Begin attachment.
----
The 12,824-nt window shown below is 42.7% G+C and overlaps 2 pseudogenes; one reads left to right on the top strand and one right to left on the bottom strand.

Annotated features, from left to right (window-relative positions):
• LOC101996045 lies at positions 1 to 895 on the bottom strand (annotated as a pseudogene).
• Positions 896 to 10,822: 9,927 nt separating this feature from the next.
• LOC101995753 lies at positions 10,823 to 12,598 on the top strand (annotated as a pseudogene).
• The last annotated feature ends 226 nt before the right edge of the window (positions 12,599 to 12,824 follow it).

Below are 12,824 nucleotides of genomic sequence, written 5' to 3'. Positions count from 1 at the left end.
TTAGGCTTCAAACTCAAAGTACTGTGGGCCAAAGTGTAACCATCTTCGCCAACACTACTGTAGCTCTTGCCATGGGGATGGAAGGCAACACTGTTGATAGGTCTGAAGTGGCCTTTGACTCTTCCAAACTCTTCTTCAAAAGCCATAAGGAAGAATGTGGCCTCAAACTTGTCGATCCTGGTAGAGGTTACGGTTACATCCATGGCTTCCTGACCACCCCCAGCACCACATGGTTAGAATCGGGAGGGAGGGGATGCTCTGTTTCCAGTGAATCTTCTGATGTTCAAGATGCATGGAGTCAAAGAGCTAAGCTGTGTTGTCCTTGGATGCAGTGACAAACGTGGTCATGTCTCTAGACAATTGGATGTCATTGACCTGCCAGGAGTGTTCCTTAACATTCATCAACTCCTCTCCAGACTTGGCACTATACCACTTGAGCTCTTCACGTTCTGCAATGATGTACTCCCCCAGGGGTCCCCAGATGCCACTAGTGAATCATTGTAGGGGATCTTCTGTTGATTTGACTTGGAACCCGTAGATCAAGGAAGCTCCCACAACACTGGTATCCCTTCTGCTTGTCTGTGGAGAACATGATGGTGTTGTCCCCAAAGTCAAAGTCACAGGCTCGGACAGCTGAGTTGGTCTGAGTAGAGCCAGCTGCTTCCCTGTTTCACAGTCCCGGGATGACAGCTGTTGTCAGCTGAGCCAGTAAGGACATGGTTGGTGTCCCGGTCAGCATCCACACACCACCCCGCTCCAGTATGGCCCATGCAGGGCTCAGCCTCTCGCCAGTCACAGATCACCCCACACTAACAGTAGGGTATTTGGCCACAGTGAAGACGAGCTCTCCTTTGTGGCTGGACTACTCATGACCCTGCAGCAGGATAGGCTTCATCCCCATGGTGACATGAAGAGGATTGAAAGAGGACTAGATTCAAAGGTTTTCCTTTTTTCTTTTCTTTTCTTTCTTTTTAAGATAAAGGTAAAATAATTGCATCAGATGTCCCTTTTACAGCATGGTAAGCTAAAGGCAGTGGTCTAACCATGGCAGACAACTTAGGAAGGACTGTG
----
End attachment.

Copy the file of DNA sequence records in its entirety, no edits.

The 12,824-nt window shown below is 42.7% G+C and overlaps 2 pseudogenes; one reads left to right on the top strand and one right to left on the bottom strand.

Annotated features, from left to right (window-relative positions):
• LOC101996045 lies at positions 1 to 895 on the bottom strand (annotated as a pseudogene).
• Positions 896 to 10,822: 9,927 nt separating this feature from the next.
• LOC101995753 lies at positions 10,823 to 12,598 on the top strand (annotated as a pseudogene).
• The last annotated feature ends 226 nt before the right edge of the window (positions 12,599 to 12,824 follow it).

Below are 12,824 nucleotides of genomic sequence, written 5' to 3'. Positions count from 1 at the left end.
TTAGGCTTCAAACTCAAAGTACTGTGGGCCAAAGTGTAACCATCTTCGCCAACACTACTGTAGCTCTTGCCATGGGGATGGAAGGCAACACTGTTGATAGGTCTGAAGTGGCCTTTGACTCTTCCAAACTCTTCTTCAAAAGCCATAAGGAAGAATGTGGCCTCAAACTTGTCGATCCTGGTAGAGGTTACGGTTACATCCATGGCTTCCTGACCACCCCCAGCACCACATGGTTAGAATCGGGAGGGAGGGGATGCTCTGTTTCCAGTGAATCTTCTGATGTTCAAGATGCATGGAGTCAAAGAGCTAAGCTGTGTTGTCCTTGGATGCAGTGACAAACGTGGTCATGTCTCTAGACAATTGGATGTCATTGACCTGCCAGGAGTGTTCCTTAACATTCATCAACTCCTCTCCAGACTTGGCACTATACCACTTGAGCTCTTCACGTTCTGCAATGATGTACTCCCCCAGGGGTCCCCAGATGCCACTAGTGAATCATTGTAGGGGATCTTCTGTTGATTTGACTTGGAACCCGTAGATCAAGGAAGCTCCCACAACACTGGTATCCCTTCTGCTTGTCTGTGGAGAACATGATGGTGTTGTCCCCAAAGTCAAAGTCACAGGCTCGGACAGCTGAGTTGGTCTGAGTAGAGCCAGCTGCTTCCCTGTTTCACAGTCCCGGGATGACAGCTGTTGTCAGCTGAGCCAGTAAGGACATGGTTGGTGTCCCGGTCAGCATCCACACACCACCCCGCTCCAGTATGGCCCATGCAGGGCTCAGCCTCTCGCCAGTCACAGATCACCCCACACTAACAGTAGGGTATTTGGCCACAGTGAAGACGAGCTCTCCTTTGTGGCTGGACTACTCATGACCCTGCAGCAGGATAGGCTTCATCCCCATGGTGACATGAAGAGGATTGAAAGAGGACTAGATTCAAAGGTTTTCCTTTTTTCTTTTCTTTTCTTTCTTTTTAAGATAAAGGTAAAATAATTGCATCAGATGTCCCTTTTACAGCATGGTAAGCTAAAGGCAGTGGTCTAACCATGGCAGACAACTTAGGAAGGACTGTG